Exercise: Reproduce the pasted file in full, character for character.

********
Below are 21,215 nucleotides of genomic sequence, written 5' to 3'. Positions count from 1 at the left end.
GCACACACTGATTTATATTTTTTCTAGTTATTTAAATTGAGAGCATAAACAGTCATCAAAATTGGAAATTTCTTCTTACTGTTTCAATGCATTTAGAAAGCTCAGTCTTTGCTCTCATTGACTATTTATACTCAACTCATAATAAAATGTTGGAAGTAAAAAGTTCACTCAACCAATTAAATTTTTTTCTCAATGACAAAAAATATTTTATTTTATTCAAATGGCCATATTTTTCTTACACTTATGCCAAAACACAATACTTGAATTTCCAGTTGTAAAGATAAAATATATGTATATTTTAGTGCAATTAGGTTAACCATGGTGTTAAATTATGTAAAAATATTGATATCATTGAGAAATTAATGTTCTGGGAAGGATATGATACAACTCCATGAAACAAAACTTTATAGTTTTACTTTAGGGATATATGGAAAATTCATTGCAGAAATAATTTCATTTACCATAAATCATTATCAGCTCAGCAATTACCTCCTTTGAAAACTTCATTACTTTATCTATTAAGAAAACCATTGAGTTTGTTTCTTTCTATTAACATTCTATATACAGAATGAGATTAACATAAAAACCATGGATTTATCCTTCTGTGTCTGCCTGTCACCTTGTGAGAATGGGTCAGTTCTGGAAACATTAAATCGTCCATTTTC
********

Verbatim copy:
Below are 21,215 nucleotides of genomic sequence, written 5' to 3'. Positions count from 1 at the left end.
GCACACACTGATTTATATTTTTTCTAGTTATTTAAATTGAGAGCATAAACAGTCATCAAAATTGGAAATTTCTTCTTACTGTTTCAATGCATTTAGAAAGCTCAGTCTTTGCTCTCATTGACTATTTATACTCAACTCATAATAAAATGTTGGAAGTAAAAAGTTCACTCAACCAATTAAATTTTTTTCTCAATGACAAAAAATATTTTATTTTATTCAAATGGCCATATTTTTCTTACACTTATGCCAAAACACAATACTTGAATTTCCAGTTGTAAAGATAAAATATATGTATATTTTAGTGCAATTAGGTTAACCATGGTGTTAAATTATGTAAAAATATTGATATCATTGAGAAATTAATGTTCTGGGAAGGATATGATACAACTCCATGAAACAAAACTTTATAGTTTTACTTTAGGGATATATGGAAAATTCATTGCAGAAATAATTTCATTTACCATAAATCATTATCAGCTCAGCAATTACCTCCTTTGAAAACTTCATTACTTTATCTATTAAGAAAACCATTGAGTTTGTTTCTTTCTATTAACATTCTATATACAGAATGAGATTAACATAAAAACCATGGATTTATCCTTCTGTGTCTGCCTGTCACCTTGTGAGAATGGGTCAGTTCTGGAAACATTAAATCGTCCATTTTC